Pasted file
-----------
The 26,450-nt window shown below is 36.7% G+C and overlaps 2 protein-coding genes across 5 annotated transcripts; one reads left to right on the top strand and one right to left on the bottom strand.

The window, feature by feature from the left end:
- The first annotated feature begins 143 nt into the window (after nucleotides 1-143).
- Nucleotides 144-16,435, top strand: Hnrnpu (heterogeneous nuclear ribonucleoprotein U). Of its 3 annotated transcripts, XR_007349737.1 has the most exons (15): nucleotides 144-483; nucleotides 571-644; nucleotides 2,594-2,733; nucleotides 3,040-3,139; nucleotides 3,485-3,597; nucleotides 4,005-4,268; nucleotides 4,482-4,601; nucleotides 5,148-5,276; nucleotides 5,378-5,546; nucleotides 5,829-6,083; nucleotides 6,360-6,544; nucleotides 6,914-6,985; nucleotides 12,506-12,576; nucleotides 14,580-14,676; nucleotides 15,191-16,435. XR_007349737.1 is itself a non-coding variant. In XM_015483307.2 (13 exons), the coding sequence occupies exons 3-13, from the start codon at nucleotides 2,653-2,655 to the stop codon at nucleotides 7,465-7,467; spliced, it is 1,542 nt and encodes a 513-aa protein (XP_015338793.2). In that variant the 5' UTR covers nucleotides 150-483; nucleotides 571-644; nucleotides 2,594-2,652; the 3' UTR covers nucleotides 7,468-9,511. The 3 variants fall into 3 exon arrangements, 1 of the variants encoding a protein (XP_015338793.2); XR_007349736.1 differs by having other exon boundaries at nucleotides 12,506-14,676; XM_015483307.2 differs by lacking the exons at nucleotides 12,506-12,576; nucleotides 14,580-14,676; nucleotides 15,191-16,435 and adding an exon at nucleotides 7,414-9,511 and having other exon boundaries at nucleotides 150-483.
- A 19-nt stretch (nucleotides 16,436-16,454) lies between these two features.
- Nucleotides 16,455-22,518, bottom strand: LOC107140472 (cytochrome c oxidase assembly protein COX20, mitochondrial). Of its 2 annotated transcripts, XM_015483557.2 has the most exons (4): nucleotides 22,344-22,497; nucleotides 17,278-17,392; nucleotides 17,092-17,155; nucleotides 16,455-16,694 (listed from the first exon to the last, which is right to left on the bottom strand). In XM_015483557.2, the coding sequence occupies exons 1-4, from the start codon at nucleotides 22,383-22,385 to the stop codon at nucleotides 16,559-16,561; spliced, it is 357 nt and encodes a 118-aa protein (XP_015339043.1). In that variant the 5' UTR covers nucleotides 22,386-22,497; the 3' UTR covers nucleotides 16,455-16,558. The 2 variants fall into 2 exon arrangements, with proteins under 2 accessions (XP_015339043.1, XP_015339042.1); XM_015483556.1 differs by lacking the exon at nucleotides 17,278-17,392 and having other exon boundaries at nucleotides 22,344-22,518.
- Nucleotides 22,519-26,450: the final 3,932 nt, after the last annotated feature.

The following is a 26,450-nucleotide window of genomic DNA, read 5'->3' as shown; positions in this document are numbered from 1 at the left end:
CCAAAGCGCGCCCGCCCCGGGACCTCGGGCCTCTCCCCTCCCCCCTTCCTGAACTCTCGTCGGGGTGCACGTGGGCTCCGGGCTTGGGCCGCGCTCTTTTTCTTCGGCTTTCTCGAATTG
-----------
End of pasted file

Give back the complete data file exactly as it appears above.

The 26,450-nt window shown below is 36.7% G+C and overlaps 2 protein-coding genes across 5 annotated transcripts; one reads left to right on the top strand and one right to left on the bottom strand.

The window, feature by feature from the left end:
- The first annotated feature begins 143 nt into the window (after nucleotides 1-143).
- Nucleotides 144-16,435, top strand: Hnrnpu (heterogeneous nuclear ribonucleoprotein U). Of its 3 annotated transcripts, XR_007349737.1 has the most exons (15): nucleotides 144-483; nucleotides 571-644; nucleotides 2,594-2,733; nucleotides 3,040-3,139; nucleotides 3,485-3,597; nucleotides 4,005-4,268; nucleotides 4,482-4,601; nucleotides 5,148-5,276; nucleotides 5,378-5,546; nucleotides 5,829-6,083; nucleotides 6,360-6,544; nucleotides 6,914-6,985; nucleotides 12,506-12,576; nucleotides 14,580-14,676; nucleotides 15,191-16,435. XR_007349737.1 is itself a non-coding variant. In XM_015483307.2 (13 exons), the coding sequence occupies exons 3-13, from the start codon at nucleotides 2,653-2,655 to the stop codon at nucleotides 7,465-7,467; spliced, it is 1,542 nt and encodes a 513-aa protein (XP_015338793.2). In that variant the 5' UTR covers nucleotides 150-483; nucleotides 571-644; nucleotides 2,594-2,652; the 3' UTR covers nucleotides 7,468-9,511. The 3 variants fall into 3 exon arrangements, 1 of the variants encoding a protein (XP_015338793.2); XR_007349736.1 differs by having other exon boundaries at nucleotides 12,506-14,676; XM_015483307.2 differs by lacking the exons at nucleotides 12,506-12,576; nucleotides 14,580-14,676; nucleotides 15,191-16,435 and adding an exon at nucleotides 7,414-9,511 and having other exon boundaries at nucleotides 150-483.
- A 19-nt stretch (nucleotides 16,436-16,454) lies between these two features.
- Nucleotides 16,455-22,518, bottom strand: LOC107140472 (cytochrome c oxidase assembly protein COX20, mitochondrial). Of its 2 annotated transcripts, XM_015483557.2 has the most exons (4): nucleotides 22,344-22,497; nucleotides 17,278-17,392; nucleotides 17,092-17,155; nucleotides 16,455-16,694 (listed from the first exon to the last, which is right to left on the bottom strand). In XM_015483557.2, the coding sequence occupies exons 1-4, from the start codon at nucleotides 22,383-22,385 to the stop codon at nucleotides 16,559-16,561; spliced, it is 357 nt and encodes a 118-aa protein (XP_015339043.1). In that variant the 5' UTR covers nucleotides 22,386-22,497; the 3' UTR covers nucleotides 16,455-16,558. The 2 variants fall into 2 exon arrangements, with proteins under 2 accessions (XP_015339043.1, XP_015339042.1); XM_015483556.1 differs by lacking the exon at nucleotides 17,278-17,392 and having other exon boundaries at nucleotides 22,344-22,518.
- Nucleotides 22,519-26,450: the final 3,932 nt, after the last annotated feature.

The following is a 26,450-nucleotide window of genomic DNA, read 5'->3' as shown; positions in this document are numbered from 1 at the left end:
CCAAAGCGCGCCCGCCCCGGGACCTCGGGCCTCTCCCCTCCCCCCTTCCTGAACTCTCGTCGGGGTGCACGTGGGCTCCGGGCTTGGGCCGCGCTCTTTTTCTTCGGCTTTCTCGAATTG